Until There Was Nothing Left To Cut

Slowly, lock by tumbling lock, she let her hair glide down her shoulders. Rich, black, mane-like, it snuck its snarly bristles into her bare chest and into the raw shin of her back.

Inside the locked, shuttered, mirrorless store-room, with shrouded caskets on every side of her, she shrank still, shrank instinctively within herself as she stepped out of the black frock with its one white frill on the collar.

She knelt upon the faded black cotton, the razor blade a silver glimmer in her pudgy fingers. There ought to have been some pathos to this moment, she thought desperately, some thrill, some deep overwhelming emotion …

When Slumber took the first few strands of hair and yanked them until her head throbbed right down to her left temple and she could feel the pores of her skin ready to pop. She laid the razor against the root of the pain and struck it away. And the cool hardness of the metal was a balm to her keening new-shorn flesh.

She watched the first few strands slide off her thighs and coil up on the black cotton frock with one end swathing the white frill … And then her shingled hair began to fall around her thick and fast, like a cloud reminded of its destiny by the first plopping drop of rain.

Now she was panting a little with the pain, and her eyes glittered cruelly, feverishly. With every strand of hair she hacked off, the desperate triumph in her eyes was stoked to a blaze again.

Until there was nothing left to cut. The hair down her neck was not hers any longer: merely an irritant to be jerked off. The rush of about her weightless head, bobbing on her neck like a child’s balloon at the end of a thread made her look down suddenly at the sliver of steel in her bloodless fingers; and as the pain in her sore skin subsided, she began for the first time to survey the dark maelstrom about and upon her with the beginnings of panic.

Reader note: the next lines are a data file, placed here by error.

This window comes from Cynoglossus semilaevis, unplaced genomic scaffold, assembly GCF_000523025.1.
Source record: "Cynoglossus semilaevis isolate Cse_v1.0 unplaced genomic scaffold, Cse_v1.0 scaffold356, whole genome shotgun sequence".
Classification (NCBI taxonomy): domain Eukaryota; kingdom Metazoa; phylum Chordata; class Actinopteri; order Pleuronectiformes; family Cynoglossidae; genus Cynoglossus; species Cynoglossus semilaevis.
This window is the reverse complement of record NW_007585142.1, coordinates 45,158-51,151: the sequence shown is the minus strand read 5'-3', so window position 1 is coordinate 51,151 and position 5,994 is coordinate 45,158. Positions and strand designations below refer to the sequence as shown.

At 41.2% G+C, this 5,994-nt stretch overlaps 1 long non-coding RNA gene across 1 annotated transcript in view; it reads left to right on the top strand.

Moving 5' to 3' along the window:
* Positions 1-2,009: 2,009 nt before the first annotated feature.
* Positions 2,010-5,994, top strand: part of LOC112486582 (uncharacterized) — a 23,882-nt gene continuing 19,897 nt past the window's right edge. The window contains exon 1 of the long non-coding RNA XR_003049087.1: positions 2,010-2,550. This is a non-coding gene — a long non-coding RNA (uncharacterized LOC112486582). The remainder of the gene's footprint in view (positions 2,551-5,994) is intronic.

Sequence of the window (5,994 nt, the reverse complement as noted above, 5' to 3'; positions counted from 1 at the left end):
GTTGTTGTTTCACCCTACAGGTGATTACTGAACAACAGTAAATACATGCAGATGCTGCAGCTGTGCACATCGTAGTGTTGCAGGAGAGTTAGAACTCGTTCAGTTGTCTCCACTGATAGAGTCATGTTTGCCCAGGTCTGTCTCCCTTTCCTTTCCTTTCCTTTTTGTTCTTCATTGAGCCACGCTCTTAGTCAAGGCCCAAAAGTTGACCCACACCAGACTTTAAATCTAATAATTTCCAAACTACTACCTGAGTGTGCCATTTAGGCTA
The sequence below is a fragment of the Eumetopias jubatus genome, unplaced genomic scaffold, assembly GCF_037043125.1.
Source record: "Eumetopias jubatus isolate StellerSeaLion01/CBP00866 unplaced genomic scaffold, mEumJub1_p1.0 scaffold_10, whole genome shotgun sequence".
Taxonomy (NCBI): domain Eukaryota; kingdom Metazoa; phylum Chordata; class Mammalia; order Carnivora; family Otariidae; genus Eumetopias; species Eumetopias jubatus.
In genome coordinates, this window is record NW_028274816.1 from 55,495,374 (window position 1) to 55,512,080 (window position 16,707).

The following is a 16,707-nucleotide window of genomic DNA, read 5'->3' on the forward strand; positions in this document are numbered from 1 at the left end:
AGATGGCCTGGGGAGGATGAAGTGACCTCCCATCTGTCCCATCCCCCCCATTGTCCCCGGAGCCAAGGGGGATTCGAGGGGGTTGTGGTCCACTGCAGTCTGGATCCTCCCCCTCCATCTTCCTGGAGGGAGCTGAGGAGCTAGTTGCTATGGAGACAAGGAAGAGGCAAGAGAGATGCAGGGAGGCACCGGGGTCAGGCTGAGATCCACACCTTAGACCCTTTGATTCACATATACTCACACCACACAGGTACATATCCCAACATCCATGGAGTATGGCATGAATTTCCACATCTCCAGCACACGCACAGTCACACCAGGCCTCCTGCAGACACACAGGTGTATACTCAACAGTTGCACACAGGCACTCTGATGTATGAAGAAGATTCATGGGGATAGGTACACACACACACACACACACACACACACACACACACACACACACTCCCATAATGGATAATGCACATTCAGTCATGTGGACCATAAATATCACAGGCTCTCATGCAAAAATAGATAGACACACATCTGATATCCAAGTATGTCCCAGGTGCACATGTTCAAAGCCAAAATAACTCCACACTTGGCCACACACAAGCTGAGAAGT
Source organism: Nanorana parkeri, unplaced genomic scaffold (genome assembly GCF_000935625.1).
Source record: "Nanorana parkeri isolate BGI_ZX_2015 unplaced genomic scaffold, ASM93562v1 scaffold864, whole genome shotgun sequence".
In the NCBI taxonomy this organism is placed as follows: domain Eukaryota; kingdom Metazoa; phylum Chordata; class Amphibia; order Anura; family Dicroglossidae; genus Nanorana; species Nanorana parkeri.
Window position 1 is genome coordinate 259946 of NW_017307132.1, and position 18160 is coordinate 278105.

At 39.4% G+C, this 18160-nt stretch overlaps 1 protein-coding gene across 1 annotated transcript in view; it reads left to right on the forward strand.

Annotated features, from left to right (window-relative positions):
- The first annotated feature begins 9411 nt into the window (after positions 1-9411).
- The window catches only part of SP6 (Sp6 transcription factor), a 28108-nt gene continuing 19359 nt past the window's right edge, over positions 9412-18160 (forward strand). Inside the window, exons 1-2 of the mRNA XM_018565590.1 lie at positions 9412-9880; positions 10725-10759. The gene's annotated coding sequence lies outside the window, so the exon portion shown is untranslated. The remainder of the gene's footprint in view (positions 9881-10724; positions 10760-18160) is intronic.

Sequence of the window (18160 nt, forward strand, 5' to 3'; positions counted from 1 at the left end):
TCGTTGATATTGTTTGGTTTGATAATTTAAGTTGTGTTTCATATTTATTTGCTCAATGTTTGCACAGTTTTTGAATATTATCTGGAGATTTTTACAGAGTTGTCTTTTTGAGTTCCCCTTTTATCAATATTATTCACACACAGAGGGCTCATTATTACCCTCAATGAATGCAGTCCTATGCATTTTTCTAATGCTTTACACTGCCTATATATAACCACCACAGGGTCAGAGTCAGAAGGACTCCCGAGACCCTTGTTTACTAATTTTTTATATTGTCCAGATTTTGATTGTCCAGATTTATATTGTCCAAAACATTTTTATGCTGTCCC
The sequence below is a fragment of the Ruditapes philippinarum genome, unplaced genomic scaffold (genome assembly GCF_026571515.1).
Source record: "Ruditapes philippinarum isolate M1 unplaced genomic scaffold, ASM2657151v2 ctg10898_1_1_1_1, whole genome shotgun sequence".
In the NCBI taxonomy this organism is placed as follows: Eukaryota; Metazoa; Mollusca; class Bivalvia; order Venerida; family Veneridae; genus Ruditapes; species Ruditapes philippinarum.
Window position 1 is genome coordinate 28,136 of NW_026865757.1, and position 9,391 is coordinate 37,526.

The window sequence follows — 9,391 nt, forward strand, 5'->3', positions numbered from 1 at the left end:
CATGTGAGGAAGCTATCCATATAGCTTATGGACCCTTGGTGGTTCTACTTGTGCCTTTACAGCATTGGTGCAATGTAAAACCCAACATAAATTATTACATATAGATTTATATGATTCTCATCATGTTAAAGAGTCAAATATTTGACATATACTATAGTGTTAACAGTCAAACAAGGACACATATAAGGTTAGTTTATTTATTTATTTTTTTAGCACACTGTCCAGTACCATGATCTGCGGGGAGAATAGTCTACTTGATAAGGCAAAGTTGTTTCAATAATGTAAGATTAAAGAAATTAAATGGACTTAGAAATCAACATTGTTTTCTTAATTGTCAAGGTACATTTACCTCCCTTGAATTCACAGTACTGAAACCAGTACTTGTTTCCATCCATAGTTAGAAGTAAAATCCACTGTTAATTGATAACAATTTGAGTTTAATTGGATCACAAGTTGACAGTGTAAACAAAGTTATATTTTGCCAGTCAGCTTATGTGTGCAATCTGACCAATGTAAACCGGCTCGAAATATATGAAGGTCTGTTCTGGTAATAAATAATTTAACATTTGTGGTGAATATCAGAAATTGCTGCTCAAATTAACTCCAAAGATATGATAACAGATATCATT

The rich, ripe corn spilled out of its austere sheaves, the bright yellow cobs brushing gently along the shoulders of all who trod the narrow cart-road. They stretched away to the Eyrlyndyne in a myriad waving, whispering rows, simmering green and glorious gold. Scare-crows leered in vain. Upon their straw-heads, their stick-arms, their stump-legs – nay, even in the malignant eye-sockets and the crooked mouth the indomitable chirpers fluttered, pecking complacently at the spoils of their latest foray. At every thud and rustle they rose cackling and squawking and shrilling their outrage …It was lilting and swaying and rippling in the sun, like harps and bird-song and river-music, wrapt in one long sea of love and light.

Slowly, reluctantly, the crimson sun sank behind the snow clad peaks, darkening the world. Night stripped its fire, layer after layer, from the snow-hardened peaks of the mountains, from the mellower slopes coaxed into terraces, from the roaring river. Ripple by ripple, they faded, leaving their voices behind to haunt the new world beneath the velvet-mantled sky. The rhythmic whisper of the trees persisted, and the clamour of the water as it dashed itself again and again on stubborn rock. Diamonds scattered upon the black cloak of the night, the stars began to sparkle boldly, lighting the last of the flocking birds home.

High, beyond the ken of the Kani, the skies of the Ves ni Talori began to fret and rumble. Too long had they smiled upon the eager mountains straining every nerve to mingle with them, the lush valleys sparkling and radiant, the raucous river – they were astir now, and wrathful. Virgin snow effaced rock and tree, cave and shelter, erased brown and green and grey, leaving behind an unsmudged mantle of white. The Valuné found its pettish plaints choked under the onslaught, found its leaping and bounding waters stunned to still hard ice. The skies thundered and roared, launching their fury upon the cowering world.

To Caledorne, safe upon its broad-bosomed, chuckling Eyrlyndyne, the few gusts that seeped past its twice-curtained fortress of hills brought the veriest chill, the first hint of sky-sheathing cloud. Moonlight danced in and out of the wind-ruffled trees, beckoning and alluring, turning the placid gardens and fluttering cornfields into a forest of mystery where shadows and half-shadows chased each other in a sinuous, serpentine dance.